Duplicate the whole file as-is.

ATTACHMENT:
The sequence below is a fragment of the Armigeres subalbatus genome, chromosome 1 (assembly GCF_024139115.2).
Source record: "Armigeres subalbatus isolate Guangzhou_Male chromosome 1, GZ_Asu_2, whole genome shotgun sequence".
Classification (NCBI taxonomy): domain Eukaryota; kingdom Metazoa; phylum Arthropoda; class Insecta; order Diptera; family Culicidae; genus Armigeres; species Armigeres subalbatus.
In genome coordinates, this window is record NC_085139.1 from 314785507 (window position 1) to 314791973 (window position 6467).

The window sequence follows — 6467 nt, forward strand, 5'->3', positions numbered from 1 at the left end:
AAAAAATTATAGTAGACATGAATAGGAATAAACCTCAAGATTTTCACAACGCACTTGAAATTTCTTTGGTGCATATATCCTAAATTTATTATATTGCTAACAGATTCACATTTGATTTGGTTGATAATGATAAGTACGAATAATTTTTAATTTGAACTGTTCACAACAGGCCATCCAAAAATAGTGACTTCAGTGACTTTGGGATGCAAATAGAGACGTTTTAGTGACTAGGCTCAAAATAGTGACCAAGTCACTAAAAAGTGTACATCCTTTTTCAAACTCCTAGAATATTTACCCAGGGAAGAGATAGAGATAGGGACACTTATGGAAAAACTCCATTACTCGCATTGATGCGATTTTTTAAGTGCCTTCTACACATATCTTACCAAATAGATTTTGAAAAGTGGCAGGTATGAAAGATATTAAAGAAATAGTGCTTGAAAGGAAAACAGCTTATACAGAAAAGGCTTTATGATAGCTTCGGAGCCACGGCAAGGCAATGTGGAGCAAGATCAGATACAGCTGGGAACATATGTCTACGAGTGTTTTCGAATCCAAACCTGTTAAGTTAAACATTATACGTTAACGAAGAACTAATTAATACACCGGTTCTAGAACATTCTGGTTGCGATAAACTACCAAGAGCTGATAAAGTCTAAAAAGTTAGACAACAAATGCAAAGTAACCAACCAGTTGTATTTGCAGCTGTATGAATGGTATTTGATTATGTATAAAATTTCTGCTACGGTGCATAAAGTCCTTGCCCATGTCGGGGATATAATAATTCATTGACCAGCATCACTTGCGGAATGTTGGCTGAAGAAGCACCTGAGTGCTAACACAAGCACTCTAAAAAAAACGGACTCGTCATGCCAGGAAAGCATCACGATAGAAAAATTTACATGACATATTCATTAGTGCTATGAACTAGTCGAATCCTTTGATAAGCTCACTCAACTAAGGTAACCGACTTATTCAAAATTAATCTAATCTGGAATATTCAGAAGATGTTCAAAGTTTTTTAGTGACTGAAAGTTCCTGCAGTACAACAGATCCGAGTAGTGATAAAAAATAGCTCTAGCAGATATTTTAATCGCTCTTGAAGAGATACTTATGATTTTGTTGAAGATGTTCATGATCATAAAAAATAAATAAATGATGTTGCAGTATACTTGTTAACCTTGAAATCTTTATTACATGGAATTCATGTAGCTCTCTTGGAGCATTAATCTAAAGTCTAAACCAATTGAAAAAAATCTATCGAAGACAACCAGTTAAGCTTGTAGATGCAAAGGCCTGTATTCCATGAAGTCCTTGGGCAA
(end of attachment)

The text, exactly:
The sequence below is a fragment of the Armigeres subalbatus genome, chromosome 1 (assembly GCF_024139115.2).
Source record: "Armigeres subalbatus isolate Guangzhou_Male chromosome 1, GZ_Asu_2, whole genome shotgun sequence".
Classification (NCBI taxonomy): domain Eukaryota; kingdom Metazoa; phylum Arthropoda; class Insecta; order Diptera; family Culicidae; genus Armigeres; species Armigeres subalbatus.
In genome coordinates, this window is record NC_085139.1 from 314785507 (window position 1) to 314791973 (window position 6467).

The window sequence follows — 6467 nt, forward strand, 5'->3', positions numbered from 1 at the left end:
AAAAAATTATAGTAGACATGAATAGGAATAAACCTCAAGATTTTCACAACGCACTTGAAATTTCTTTGGTGCATATATCCTAAATTTATTATATTGCTAACAGATTCACATTTGATTTGGTTGATAATGATAAGTACGAATAATTTTTAATTTGAACTGTTCACAACAGGCCATCCAAAAATAGTGACTTCAGTGACTTTGGGATGCAAATAGAGACGTTTTAGTGACTAGGCTCAAAATAGTGACCAAGTCACTAAAAAGTGTACATCCTTTTTCAAACTCCTAGAATATTTACCCAGGGAAGAGATAGAGATAGGGACACTTATGGAAAAACTCCATTACTCGCATTGATGCGATTTTTTAAGTGCCTTCTACACATATCTTACCAAATAGATTTTGAAAAGTGGCAGGTATGAAAGATATTAAAGAAATAGTGCTTGAAAGGAAAACAGCTTATACAGAAAAGGCTTTATGATAGCTTCGGAGCCACGGCAAGGCAATGTGGAGCAAGATCAGATACAGCTGGGAACATATGTCTACGAGTGTTTTCGAATCCAAACCTGTTAAGTTAAACATTATACGTTAACGAAGAACTAATTAATACACCGGTTCTAGAACATTCTGGTTGCGATAAACTACCAAGAGCTGATAAAGTCTAAAAAGTTAGACAACAAATGCAAAGTAACCAACCAGTTGTATTTGCAGCTGTATGAATGGTATTTGATTATGTATAAAATTTCTGCTACGGTGCATAAAGTCCTTGCCCATGTCGGGGATATAATAATTCATTGACCAGCATCACTTGCGGAATGTTGGCTGAAGAAGCACCTGAGTGCTAACACAAGCACTCTAAAAAAAACGGACTCGTCATGCCAGGAAAGCATCACGATAGAAAAATTTACATGACATATTCATTAGTGCTATGAACTAGTCGAATCCTTTGATAAGCTCACTCAACTAAGGTAACCGACTTATTCAAAATTAATCTAATCTGGAATATTCAGAAGATGTTCAAAGTTTTTTAGTGACTGAAAGTTCCTGCAGTACAACAGATCCGAGTAGTGATAAAAAATAGCTCTAGCAGATATTTTAATCGCTCTTGAAGAGATACTTATGATTTTGTTGAAGATGTTCATGATCATAAAAAATAAATAAATGATGTTGCAGTATACTTGTTAACCTTGAAATCTTTATTACATGGAATTCATGTAGCTCTCTTGGAGCATTAATCTAAAGTCTAAACCAATTGAAAAAAATCTATCGAAGACAACCAGTTAAGCTTGTAGATGCAAAGGCCTGTATTCCATGAAGTCCTTGGGCAA